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02-01-2017, 03:00 AM
RE: How is agnosticism viewed?
(02-01-2017 02:47 AM)RocketSurgeon76 Wrote:  I am an agnostic atheist. Both. I am a strong atheist...

No such animal. Sorry. It's fine if you'd like to use your own definition, but it doesn't really make sense, as each of the terms contradicts the other. There's also no such person as a "strong" atheist—that's like saying a woman is slightly pregnant.

(02-01-2017 02:47 AM)RocketSurgeon76 Wrote:  I thus hold out the possibility that some version of god is real [...]

Which makes you an agnostic, but by common definition, not an atheist.

I'm a creationist... I believe that man created God.
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02-01-2017, 03:21 AM
RE: How is agnosticism viewed?
(02-01-2017 03:00 AM)SYZ Wrote:  
(02-01-2017 02:47 AM)RocketSurgeon76 Wrote:  I am an agnostic atheist. Both. I am a strong atheist...

No such animal. Sorry. It's fine if you'd like to use your own definition, but it doesn't really make sense, as each of the terms contradicts the other. There's also no such person as a "strong" atheist—that's like saying a woman is slightly pregnant.

(02-01-2017 02:47 AM)RocketSurgeon76 Wrote:  I thus hold out the possibility that some version of god is real [...]

Which makes you an agnostic, but by common definition, not an atheist.

Oh, definition arguments. What fun Tongue

It's amazing to me that we're having an argument where people are providing *very precise* definitions of the word 'agnostic'. Big Grin And making bold assertions nogal.

*Every* word definition is ultimately personal. We so happen to agree on many, but there's no hard and fast meaning to a word and the words change over time. Including the word agnostic, funnily enough.

Agnostic atheist is a common term. It means someone who believes that there is no God but is open to the remote possibility that if the crazies ever actually bring proof, then could be convinced otherwise.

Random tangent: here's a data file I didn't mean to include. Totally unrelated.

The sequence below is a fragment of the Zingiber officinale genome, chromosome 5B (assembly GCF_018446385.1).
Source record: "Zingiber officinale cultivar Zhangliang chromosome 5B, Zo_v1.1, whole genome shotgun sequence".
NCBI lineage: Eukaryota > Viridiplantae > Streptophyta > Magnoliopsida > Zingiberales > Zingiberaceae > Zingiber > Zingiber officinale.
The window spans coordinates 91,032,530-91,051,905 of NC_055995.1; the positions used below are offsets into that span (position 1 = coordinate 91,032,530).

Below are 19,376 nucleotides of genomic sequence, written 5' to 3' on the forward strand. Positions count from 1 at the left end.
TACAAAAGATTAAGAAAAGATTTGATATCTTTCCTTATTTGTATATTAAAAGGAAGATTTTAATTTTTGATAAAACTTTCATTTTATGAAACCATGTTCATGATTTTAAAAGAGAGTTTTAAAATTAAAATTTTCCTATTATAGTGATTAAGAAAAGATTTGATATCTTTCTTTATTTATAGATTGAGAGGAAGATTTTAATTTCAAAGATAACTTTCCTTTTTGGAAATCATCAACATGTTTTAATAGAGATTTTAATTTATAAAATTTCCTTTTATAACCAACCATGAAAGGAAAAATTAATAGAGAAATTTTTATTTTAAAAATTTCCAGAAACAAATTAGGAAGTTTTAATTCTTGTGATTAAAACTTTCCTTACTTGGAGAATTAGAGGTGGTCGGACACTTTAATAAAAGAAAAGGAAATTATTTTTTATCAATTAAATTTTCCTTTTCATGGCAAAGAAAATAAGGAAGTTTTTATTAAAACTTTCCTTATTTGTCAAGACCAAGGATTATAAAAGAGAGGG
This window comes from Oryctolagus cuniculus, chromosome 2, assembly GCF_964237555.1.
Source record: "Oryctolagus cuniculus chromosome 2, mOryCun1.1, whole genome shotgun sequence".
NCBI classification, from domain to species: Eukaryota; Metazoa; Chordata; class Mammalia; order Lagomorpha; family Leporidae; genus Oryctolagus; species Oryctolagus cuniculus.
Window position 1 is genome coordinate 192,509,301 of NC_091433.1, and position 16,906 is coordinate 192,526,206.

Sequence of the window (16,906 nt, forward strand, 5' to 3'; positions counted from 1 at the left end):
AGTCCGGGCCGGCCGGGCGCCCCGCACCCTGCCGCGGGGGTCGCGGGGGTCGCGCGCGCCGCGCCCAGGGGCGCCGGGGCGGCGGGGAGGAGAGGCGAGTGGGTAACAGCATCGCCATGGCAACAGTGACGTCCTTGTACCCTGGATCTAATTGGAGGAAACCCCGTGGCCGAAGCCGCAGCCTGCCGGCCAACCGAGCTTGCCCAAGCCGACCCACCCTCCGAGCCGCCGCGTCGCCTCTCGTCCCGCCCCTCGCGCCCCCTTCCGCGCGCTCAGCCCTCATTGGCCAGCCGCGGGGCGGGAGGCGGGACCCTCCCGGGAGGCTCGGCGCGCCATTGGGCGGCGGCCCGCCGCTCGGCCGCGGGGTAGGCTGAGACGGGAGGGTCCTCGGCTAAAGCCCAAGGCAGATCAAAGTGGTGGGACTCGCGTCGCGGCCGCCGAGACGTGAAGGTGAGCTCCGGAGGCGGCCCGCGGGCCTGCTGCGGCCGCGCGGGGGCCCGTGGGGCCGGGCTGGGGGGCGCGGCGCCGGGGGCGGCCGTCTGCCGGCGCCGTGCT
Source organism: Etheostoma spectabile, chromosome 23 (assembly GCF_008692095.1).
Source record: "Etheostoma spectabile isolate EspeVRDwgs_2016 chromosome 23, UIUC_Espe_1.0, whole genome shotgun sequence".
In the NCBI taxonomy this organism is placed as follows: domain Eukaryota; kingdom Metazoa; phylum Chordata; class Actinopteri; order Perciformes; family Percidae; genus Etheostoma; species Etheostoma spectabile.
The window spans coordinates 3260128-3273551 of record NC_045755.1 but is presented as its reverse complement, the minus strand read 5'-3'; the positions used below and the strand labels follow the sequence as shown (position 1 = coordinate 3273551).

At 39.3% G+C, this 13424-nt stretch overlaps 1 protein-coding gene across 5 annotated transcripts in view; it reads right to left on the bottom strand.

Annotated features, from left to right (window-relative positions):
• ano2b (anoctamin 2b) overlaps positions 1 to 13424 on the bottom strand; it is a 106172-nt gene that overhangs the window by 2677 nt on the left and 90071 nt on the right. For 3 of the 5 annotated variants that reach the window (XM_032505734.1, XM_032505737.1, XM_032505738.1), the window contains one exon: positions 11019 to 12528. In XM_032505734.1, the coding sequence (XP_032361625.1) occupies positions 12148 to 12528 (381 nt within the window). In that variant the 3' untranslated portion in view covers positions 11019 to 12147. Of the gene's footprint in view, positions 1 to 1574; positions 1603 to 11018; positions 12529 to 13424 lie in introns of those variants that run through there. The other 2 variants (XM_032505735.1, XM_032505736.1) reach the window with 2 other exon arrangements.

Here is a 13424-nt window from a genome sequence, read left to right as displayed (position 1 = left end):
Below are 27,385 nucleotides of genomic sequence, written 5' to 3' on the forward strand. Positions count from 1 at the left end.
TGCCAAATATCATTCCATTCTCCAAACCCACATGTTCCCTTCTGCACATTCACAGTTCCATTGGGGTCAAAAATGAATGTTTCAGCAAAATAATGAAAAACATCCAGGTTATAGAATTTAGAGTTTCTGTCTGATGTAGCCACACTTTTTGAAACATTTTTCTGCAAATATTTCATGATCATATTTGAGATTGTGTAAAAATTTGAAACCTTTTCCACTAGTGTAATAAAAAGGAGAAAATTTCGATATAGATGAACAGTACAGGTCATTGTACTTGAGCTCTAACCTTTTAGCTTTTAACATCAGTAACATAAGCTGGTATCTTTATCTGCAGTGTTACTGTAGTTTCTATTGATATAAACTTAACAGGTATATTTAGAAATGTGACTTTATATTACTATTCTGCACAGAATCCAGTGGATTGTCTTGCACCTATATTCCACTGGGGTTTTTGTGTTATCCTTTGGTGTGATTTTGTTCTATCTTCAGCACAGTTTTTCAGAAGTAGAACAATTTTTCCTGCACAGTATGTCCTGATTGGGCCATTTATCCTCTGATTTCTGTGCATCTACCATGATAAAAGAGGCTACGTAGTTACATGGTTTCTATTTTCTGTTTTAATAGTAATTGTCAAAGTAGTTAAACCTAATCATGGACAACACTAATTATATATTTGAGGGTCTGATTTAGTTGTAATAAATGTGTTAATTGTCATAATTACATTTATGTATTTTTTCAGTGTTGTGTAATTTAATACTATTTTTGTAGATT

It exists as a term precisely because the loonies who preach certainty about things which they have no reason to be certain, accuse their critics of the self-same mistake. So as a sop to their injured feelings we say "well OK, if you *can* prove it I'll believe ya, in the meantime I'll ignore your Jesus 'cos he's a fantasy".

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(06-02-2014 03:47 PM)Momsurroundedbyboys Wrote:  And I'm giving myself a conclusion again from all the facepalming.
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02-01-2017, 04:14 AM
RE: How is agnosticism viewed?
(02-01-2017 03:21 AM)morondog Wrote:  Agnostic atheist is a 19th century term.

Fixed that for you. Smile

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02-01-2017, 08:57 AM
RE: How is agnosticism viewed?
(02-01-2017 03:00 AM)SYZ Wrote:  
(02-01-2017 02:47 AM)RocketSurgeon76 Wrote:  I thus hold out the possibility that some version of god is real [...]

Which makes you an agnostic, but by common definition, not an atheist.

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02-01-2017, 09:23 AM
RE: How is agnosticism viewed?
(02-01-2017 03:00 AM)SYZ Wrote:  Which makes you an agnostic, but by common definition, not an atheist.

In my experience, that WAS the common definition and still is among many believers but the definitions are changing. The use of atheist/theist for belief and agnostic/gnostic for knowledge is becoming more and more popular because many, myself included, find it to be more useful.

The definitions for words evolve and these are in the process of changing; the important thing is that you make sure that you and your interlocutor understand what definition each is using.

I was watching an old show a while back and the characters described themselves at times as both gay (meaning happy) and straight (meaning honest). It added a humorous twist that wasn't there originally but was a good example of how words can have multiple meanings and how the primary meaning can change over time.